Social and Emotional Learning (SEL) and culturally responsive practices
SEL and culturally responsive practices are inextricably linked. CASEL’s 5 Competencies encompass culturally responsive tenets such as cultural humility, positive identity development, inclusive curriculum, understanding systems of oppression, and creating welcoming and affirming environments. True SEL cannot exist without supporting children’s potential to: listen and learn from one another, develop critical thinking skills, work in teams, develop a sense of belonging, solve problems equitably, and identify and act on injustices; all of which align with a culturally responsive framework. In a classroom where SEL is implemented effectively, the learning environment is relationship-centered, and “students are empowered as agents of social change” (NYS Culturally Responsive-Sustaining Education framework).
When classroom adults continuously work to develop their own self-awareness and also seek to understand their students’ cultures and lived identities, learning spaces can be transformed. The following is an excerpt from Whole Child Connection’s Culturally Responsive SEL Practices Classroom Tool, a document designed to provide educators with guidance on how to implement equity-centered and culturally responsive practices in the classroom. For more information about the coaching tool, contact Elizabeth Devaney at edevaney [at] childrensinstitute.net.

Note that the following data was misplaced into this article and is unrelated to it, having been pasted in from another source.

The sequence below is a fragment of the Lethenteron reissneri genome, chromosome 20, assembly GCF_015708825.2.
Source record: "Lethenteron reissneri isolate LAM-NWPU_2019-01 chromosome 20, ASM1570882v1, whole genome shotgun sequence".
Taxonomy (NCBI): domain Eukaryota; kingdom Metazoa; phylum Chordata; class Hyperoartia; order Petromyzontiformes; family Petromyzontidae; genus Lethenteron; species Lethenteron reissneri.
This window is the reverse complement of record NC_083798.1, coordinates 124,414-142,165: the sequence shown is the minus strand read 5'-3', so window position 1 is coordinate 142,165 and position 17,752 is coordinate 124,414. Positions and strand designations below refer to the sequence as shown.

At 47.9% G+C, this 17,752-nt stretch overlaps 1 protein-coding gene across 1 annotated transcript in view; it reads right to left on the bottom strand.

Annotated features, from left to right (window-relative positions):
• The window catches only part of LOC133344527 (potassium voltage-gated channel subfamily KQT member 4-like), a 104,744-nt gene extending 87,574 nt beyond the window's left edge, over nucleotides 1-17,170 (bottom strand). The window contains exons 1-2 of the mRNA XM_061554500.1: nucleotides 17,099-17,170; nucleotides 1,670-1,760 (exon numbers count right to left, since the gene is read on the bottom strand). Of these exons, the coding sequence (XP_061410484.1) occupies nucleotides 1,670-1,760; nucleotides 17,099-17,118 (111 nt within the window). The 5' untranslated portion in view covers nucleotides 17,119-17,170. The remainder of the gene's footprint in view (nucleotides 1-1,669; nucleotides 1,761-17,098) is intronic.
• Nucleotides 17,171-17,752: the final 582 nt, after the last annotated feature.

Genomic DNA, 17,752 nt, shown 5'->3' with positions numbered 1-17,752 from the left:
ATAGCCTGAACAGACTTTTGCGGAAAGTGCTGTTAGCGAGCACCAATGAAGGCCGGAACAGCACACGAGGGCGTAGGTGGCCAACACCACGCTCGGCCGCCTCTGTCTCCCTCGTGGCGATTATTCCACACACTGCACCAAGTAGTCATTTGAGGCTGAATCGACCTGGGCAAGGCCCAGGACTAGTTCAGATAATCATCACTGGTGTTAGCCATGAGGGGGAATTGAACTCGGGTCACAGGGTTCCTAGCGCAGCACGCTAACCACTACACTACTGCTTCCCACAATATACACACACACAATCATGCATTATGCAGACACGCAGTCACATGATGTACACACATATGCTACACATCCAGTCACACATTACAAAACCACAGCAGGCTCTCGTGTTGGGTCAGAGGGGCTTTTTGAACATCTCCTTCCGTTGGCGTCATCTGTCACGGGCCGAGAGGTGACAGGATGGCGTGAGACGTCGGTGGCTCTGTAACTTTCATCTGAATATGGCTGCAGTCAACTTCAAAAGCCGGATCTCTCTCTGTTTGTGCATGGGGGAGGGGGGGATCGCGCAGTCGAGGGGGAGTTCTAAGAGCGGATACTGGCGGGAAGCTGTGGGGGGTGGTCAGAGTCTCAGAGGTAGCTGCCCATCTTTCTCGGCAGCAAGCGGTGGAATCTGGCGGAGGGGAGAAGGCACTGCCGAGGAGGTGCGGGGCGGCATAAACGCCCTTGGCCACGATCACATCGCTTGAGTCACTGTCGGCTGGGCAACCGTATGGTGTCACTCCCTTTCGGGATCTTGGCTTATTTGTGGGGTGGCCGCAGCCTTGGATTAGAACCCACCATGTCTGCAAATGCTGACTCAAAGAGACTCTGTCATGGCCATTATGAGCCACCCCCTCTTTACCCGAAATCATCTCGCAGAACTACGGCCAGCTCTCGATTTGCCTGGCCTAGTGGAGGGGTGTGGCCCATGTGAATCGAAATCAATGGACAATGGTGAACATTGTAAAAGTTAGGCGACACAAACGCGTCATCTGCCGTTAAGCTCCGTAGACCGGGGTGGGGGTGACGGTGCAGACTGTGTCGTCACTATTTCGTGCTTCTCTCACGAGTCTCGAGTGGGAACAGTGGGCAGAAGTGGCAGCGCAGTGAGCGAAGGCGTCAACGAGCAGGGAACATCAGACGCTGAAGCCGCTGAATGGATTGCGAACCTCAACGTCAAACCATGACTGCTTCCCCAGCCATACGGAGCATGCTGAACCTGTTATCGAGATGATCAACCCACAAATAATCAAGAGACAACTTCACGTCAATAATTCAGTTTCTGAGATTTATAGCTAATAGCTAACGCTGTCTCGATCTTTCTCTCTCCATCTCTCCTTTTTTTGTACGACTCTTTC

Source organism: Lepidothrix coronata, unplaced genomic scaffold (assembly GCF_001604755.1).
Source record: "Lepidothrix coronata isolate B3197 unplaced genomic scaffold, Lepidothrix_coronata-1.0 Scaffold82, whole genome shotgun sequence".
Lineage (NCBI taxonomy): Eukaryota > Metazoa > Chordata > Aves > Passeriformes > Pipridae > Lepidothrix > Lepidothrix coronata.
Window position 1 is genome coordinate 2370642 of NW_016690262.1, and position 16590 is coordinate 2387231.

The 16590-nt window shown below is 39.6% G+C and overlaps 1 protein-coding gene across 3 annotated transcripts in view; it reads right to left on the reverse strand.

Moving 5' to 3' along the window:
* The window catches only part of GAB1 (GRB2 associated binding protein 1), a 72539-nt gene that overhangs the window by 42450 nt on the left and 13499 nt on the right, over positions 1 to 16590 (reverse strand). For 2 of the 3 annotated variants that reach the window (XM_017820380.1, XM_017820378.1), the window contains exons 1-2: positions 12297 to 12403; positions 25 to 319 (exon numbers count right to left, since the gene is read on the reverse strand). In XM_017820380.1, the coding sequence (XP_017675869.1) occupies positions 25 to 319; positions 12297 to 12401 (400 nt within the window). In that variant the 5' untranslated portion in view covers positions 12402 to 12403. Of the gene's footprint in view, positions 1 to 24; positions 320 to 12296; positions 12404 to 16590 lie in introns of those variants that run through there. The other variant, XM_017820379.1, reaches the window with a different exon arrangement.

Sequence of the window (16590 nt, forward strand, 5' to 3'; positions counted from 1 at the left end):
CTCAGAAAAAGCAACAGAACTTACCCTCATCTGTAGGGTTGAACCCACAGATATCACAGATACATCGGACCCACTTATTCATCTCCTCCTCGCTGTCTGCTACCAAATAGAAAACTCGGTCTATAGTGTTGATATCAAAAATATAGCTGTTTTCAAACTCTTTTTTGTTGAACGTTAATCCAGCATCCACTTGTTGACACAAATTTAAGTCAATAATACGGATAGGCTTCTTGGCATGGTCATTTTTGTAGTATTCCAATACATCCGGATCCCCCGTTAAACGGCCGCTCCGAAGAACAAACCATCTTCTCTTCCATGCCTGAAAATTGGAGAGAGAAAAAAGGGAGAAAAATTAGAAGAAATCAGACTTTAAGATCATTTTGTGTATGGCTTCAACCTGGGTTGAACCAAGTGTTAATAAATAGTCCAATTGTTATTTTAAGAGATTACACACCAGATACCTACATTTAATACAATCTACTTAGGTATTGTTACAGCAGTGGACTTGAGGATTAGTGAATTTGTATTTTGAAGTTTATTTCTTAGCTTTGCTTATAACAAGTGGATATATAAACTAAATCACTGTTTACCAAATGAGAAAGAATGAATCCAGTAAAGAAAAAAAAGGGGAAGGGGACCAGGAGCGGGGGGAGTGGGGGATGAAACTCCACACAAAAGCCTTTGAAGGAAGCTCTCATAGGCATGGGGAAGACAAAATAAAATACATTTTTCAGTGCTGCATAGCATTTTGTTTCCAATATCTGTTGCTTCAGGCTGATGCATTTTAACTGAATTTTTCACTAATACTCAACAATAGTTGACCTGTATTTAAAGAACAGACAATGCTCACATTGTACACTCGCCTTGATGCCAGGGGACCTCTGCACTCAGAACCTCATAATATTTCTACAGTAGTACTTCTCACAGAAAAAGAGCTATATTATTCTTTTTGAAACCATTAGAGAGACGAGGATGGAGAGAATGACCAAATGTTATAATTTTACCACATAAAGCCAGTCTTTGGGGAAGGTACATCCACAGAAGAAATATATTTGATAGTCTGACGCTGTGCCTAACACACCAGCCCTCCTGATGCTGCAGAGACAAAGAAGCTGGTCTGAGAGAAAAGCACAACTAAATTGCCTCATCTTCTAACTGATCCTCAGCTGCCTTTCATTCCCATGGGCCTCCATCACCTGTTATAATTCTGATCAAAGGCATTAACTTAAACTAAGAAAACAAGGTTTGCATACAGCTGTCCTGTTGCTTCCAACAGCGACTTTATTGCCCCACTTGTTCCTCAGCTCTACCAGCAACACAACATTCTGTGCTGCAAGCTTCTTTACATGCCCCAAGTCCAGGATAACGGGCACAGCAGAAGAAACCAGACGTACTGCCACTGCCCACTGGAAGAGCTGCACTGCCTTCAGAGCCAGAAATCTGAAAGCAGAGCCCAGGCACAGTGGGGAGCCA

Practices that promote asset-based conversations about all cultures, races, genders, religions, abilities, and other identity groups:
- Adults provide opportunities to identify and discuss the uniqueness, value, and/or contributions of identity groups, including those of cultures, races, and other identities underrepresented in the school, and engages students in the process (e.g. demonstrates respect for myriad perspectives; uses literature or “real-time” examples to highlight the strengths of identity groups such as the role of Indigenous and Black women in the Suffrage movement; uses Morning Meeting to ask the entire class questions like, “Think about a time when you celebrated something special with your family. What and how did you celebrate?”).
- There are resources in the school and classrooms representing traditionally marginalized people in the curricula or classroom activities, and diverse voices and perspectives from traditionally marginalized people are woven into the day (e.g., there is evidence of diverse perspectives on classroom walls; students ask questions about race; teacher or student makes comments such as, “Whose perspective is not represented in this story? Where can we find out more?”).
- Instructional content is connected to children’s lives—as demonstrated by teacher direction and/or student engagement -- through culturally specific examples that tap into interests, knowledge, and youth culture (e.g., students choose music selections; explore cultural games; share sayings, book or TV suggestions, and/or home languages).